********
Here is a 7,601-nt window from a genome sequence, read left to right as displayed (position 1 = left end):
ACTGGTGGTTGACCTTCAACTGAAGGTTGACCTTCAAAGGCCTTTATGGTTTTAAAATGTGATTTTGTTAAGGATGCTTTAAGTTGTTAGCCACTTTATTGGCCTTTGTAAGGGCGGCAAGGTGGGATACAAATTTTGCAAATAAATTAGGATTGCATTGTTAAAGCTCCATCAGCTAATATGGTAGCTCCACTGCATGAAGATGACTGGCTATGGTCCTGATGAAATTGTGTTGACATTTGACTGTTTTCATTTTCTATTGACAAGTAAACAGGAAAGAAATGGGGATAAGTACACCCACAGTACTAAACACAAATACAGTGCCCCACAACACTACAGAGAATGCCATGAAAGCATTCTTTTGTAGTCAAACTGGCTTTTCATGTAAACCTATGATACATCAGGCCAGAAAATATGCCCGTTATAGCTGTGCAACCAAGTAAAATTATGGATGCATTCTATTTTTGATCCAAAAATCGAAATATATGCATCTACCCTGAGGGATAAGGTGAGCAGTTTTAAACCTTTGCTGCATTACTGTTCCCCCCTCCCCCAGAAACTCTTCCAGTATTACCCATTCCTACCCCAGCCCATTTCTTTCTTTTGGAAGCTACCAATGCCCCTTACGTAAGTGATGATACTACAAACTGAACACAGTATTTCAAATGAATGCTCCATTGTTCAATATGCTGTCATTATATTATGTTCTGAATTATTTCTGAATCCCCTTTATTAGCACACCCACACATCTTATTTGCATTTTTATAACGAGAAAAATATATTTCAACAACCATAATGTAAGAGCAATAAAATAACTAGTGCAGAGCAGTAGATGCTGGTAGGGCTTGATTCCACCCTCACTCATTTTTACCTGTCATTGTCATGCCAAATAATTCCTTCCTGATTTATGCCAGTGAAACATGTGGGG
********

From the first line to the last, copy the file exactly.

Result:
Here is a 7,601-nt window from a genome sequence, read left to right as displayed (position 1 = left end):
ACTGGTGGTTGACCTTCAACTGAAGGTTGACCTTCAAAGGCCTTTATGGTTTTAAAATGTGATTTTGTTAAGGATGCTTTAAGTTGTTAGCCACTTTATTGGCCTTTGTAAGGGCGGCAAGGTGGGATACAAATTTTGCAAATAAATTAGGATTGCATTGTTAAAGCTCCATCAGCTAATATGGTAGCTCCACTGCATGAAGATGACTGGCTATGGTCCTGATGAAATTGTGTTGACATTTGACTGTTTTCATTTTCTATTGACAAGTAAACAGGAAAGAAATGGGGATAAGTACACCCACAGTACTAAACACAAATACAGTGCCCCACAACACTACAGAGAATGCCATGAAAGCATTCTTTTGTAGTCAAACTGGCTTTTCATGTAAACCTATGATACATCAGGCCAGAAAATATGCCCGTTATAGCTGTGCAACCAAGTAAAATTATGGATGCATTCTATTTTTGATCCAAAAATCGAAATATATGCATCTACCCTGAGGGATAAGGTGAGCAGTTTTAAACCTTTGCTGCATTACTGTTCCCCCCTCCCCCAGAAACTCTTCCAGTATTACCCATTCCTACCCCAGCCCATTTCTTTCTTTTGGAAGCTACCAATGCCCCTTACGTAAGTGATGATACTACAAACTGAACACAGTATTTCAAATGAATGCTCCATTGTTCAATATGCTGTCATTATATTATGTTCTGAATTATTTCTGAATCCCCTTTATTAGCACACCCACACATCTTATTTGCATTTTTATAACGAGAAAAATATATTTCAACAACCATAATGTAAGAGCAATAAAATAACTAGTGCAGAGCAGTAGATGCTGGTAGGGCTTGATTCCACCCTCACTCATTTTTACCTGTCATTGTCATGCCAAATAATTCCTTCCTGATTTATGCCAGTGAAACATGTGGGG